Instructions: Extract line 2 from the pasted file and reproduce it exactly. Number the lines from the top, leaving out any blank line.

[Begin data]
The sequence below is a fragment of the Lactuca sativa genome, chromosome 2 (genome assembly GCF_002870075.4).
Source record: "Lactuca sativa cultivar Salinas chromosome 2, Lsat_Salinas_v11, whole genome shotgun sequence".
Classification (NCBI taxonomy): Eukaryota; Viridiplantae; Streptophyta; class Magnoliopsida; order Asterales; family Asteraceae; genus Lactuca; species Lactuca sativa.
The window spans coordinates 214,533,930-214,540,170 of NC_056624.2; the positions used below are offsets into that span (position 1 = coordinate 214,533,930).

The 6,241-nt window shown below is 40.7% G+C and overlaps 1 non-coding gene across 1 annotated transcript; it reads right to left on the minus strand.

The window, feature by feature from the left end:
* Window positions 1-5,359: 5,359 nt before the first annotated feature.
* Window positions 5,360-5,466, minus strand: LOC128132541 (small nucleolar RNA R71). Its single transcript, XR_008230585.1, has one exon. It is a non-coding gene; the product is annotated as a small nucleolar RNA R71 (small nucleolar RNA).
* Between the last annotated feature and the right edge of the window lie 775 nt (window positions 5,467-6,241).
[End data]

Source record: "Lactuca sativa cultivar Salinas chromosome 2, Lsat_Salinas_v11, whole genome shotgun sequence".